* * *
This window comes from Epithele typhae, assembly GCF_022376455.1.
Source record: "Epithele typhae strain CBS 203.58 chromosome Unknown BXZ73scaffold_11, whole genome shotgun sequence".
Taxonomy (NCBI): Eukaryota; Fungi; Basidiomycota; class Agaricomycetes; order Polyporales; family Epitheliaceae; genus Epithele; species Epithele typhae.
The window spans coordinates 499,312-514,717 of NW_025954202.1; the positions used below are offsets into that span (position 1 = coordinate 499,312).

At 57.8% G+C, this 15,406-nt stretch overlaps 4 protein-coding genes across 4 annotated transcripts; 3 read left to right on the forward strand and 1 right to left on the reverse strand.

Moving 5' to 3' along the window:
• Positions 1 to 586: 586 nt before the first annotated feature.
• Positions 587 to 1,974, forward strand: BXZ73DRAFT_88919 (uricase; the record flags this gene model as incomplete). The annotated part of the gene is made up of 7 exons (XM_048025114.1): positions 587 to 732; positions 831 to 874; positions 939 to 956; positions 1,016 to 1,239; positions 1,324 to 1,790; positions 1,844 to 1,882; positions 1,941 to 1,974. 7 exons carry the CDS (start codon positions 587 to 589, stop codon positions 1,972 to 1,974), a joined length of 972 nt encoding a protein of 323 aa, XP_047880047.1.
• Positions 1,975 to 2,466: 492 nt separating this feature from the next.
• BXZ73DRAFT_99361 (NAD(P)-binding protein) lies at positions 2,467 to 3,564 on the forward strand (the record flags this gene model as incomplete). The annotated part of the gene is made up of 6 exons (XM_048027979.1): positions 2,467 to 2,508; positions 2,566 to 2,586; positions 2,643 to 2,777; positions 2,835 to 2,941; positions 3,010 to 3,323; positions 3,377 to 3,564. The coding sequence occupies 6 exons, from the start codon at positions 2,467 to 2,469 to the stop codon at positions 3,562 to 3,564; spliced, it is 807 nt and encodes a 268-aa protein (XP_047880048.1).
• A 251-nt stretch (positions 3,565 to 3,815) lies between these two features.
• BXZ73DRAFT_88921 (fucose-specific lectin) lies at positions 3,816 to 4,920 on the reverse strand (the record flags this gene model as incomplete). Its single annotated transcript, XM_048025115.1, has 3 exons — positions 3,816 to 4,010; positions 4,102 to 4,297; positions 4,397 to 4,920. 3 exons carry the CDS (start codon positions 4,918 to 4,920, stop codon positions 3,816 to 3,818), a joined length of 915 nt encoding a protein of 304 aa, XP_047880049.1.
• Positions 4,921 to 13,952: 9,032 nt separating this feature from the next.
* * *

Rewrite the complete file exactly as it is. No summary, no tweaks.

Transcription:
This window comes from Epithele typhae, assembly GCF_022376455.1.
Source record: "Epithele typhae strain CBS 203.58 chromosome Unknown BXZ73scaffold_11, whole genome shotgun sequence".
Taxonomy (NCBI): Eukaryota; Fungi; Basidiomycota; class Agaricomycetes; order Polyporales; family Epitheliaceae; genus Epithele; species Epithele typhae.
The window spans coordinates 499,312-514,717 of NW_025954202.1; the positions used below are offsets into that span (position 1 = coordinate 499,312).

At 57.8% G+C, this 15,406-nt stretch overlaps 4 protein-coding genes across 4 annotated transcripts; 3 read left to right on the forward strand and 1 right to left on the reverse strand.

Moving 5' to 3' along the window:
• Positions 1 to 586: 586 nt before the first annotated feature.
• Positions 587 to 1,974, forward strand: BXZ73DRAFT_88919 (uricase; the record flags this gene model as incomplete). The annotated part of the gene is made up of 7 exons (XM_048025114.1): positions 587 to 732; positions 831 to 874; positions 939 to 956; positions 1,016 to 1,239; positions 1,324 to 1,790; positions 1,844 to 1,882; positions 1,941 to 1,974. 7 exons carry the CDS (start codon positions 587 to 589, stop codon positions 1,972 to 1,974), a joined length of 972 nt encoding a protein of 323 aa, XP_047880047.1.
• Positions 1,975 to 2,466: 492 nt separating this feature from the next.
• BXZ73DRAFT_99361 (NAD(P)-binding protein) lies at positions 2,467 to 3,564 on the forward strand (the record flags this gene model as incomplete). The annotated part of the gene is made up of 6 exons (XM_048027979.1): positions 2,467 to 2,508; positions 2,566 to 2,586; positions 2,643 to 2,777; positions 2,835 to 2,941; positions 3,010 to 3,323; positions 3,377 to 3,564. The coding sequence occupies 6 exons, from the start codon at positions 2,467 to 2,469 to the stop codon at positions 3,562 to 3,564; spliced, it is 807 nt and encodes a 268-aa protein (XP_047880048.1).
• A 251-nt stretch (positions 3,565 to 3,815) lies between these two features.
• BXZ73DRAFT_88921 (fucose-specific lectin) lies at positions 3,816 to 4,920 on the reverse strand (the record flags this gene model as incomplete). Its single annotated transcript, XM_048025115.1, has 3 exons — positions 3,816 to 4,010; positions 4,102 to 4,297; positions 4,397 to 4,920. 3 exons carry the CDS (start codon positions 4,918 to 4,920, stop codon positions 3,816 to 3,818), a joined length of 915 nt encoding a protein of 304 aa, XP_047880049.1.
• Positions 4,921 to 13,952: 9,032 nt separating this feature from the next.